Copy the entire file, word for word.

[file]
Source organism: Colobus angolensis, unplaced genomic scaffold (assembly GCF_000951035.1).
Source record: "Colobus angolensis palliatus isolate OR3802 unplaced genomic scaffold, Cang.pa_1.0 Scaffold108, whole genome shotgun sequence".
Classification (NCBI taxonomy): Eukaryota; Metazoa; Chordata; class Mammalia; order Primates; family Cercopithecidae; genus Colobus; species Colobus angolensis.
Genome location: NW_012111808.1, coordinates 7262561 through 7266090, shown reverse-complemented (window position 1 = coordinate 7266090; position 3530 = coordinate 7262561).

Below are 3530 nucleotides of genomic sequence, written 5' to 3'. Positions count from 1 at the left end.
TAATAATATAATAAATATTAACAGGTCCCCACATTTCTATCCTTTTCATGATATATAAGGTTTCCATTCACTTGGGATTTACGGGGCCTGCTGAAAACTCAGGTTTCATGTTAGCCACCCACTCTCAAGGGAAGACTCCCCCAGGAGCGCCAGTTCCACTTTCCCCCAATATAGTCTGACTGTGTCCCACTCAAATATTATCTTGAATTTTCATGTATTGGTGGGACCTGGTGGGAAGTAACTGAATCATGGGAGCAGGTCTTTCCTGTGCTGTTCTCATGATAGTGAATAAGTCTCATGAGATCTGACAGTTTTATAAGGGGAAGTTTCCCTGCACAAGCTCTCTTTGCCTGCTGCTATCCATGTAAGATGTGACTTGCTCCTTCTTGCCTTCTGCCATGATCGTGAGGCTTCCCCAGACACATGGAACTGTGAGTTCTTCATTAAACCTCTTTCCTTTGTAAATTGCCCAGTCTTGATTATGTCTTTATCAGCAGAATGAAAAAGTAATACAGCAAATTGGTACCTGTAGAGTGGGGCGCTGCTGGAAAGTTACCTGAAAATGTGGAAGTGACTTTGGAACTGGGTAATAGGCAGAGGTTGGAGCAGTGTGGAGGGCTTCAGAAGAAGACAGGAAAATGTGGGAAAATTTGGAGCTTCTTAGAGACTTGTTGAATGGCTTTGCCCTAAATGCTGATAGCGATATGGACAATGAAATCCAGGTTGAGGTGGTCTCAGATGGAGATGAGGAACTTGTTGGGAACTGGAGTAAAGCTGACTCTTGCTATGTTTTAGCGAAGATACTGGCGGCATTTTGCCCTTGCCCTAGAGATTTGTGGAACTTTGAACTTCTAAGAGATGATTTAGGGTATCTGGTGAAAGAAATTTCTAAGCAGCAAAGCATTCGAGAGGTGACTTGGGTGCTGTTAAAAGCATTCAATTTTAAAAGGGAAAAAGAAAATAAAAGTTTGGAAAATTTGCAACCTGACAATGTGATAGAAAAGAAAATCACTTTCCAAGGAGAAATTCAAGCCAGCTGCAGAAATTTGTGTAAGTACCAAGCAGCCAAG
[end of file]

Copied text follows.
Source organism: Colobus angolensis, unplaced genomic scaffold (assembly GCF_000951035.1).
Source record: "Colobus angolensis palliatus isolate OR3802 unplaced genomic scaffold, Cang.pa_1.0 Scaffold108, whole genome shotgun sequence".
Classification (NCBI taxonomy): Eukaryota; Metazoa; Chordata; class Mammalia; order Primates; family Cercopithecidae; genus Colobus; species Colobus angolensis.
Genome location: NW_012111808.1, coordinates 7262561 through 7266090, shown reverse-complemented (window position 1 = coordinate 7266090; position 3530 = coordinate 7262561).

Below are 3530 nucleotides of genomic sequence, written 5' to 3'. Positions count from 1 at the left end.
TAATAATATAATAAATATTAACAGGTCCCCACATTTCTATCCTTTTCATGATATATAAGGTTTCCATTCACTTGGGATTTACGGGGCCTGCTGAAAACTCAGGTTTCATGTTAGCCACCCACTCTCAAGGGAAGACTCCCCCAGGAGCGCCAGTTCCACTTTCCCCCAATATAGTCTGACTGTGTCCCACTCAAATATTATCTTGAATTTTCATGTATTGGTGGGACCTGGTGGGAAGTAACTGAATCATGGGAGCAGGTCTTTCCTGTGCTGTTCTCATGATAGTGAATAAGTCTCATGAGATCTGACAGTTTTATAAGGGGAAGTTTCCCTGCACAAGCTCTCTTTGCCTGCTGCTATCCATGTAAGATGTGACTTGCTCCTTCTTGCCTTCTGCCATGATCGTGAGGCTTCCCCAGACACATGGAACTGTGAGTTCTTCATTAAACCTCTTTCCTTTGTAAATTGCCCAGTCTTGATTATGTCTTTATCAGCAGAATGAAAAAGTAATACAGCAAATTGGTACCTGTAGAGTGGGGCGCTGCTGGAAAGTTACCTGAAAATGTGGAAGTGACTTTGGAACTGGGTAATAGGCAGAGGTTGGAGCAGTGTGGAGGGCTTCAGAAGAAGACAGGAAAATGTGGGAAAATTTGGAGCTTCTTAGAGACTTGTTGAATGGCTTTGCCCTAAATGCTGATAGCGATATGGACAATGAAATCCAGGTTGAGGTGGTCTCAGATGGAGATGAGGAACTTGTTGGGAACTGGAGTAAAGCTGACTCTTGCTATGTTTTAGCGAAGATACTGGCGGCATTTTGCCCTTGCCCTAGAGATTTGTGGAACTTTGAACTTCTAAGAGATGATTTAGGGTATCTGGTGAAAGAAATTTCTAAGCAGCAAAGCATTCGAGAGGTGACTTGGGTGCTGTTAAAAGCATTCAATTTTAAAAGGGAAAAAGAAAATAAAAGTTTGGAAAATTTGCAACCTGACAATGTGATAGAAAAGAAAATCACTTTCCAAGGAGAAATTCAAGCCAGCTGCAGAAATTTGTGTAAGTACCAAGCAGCCAAG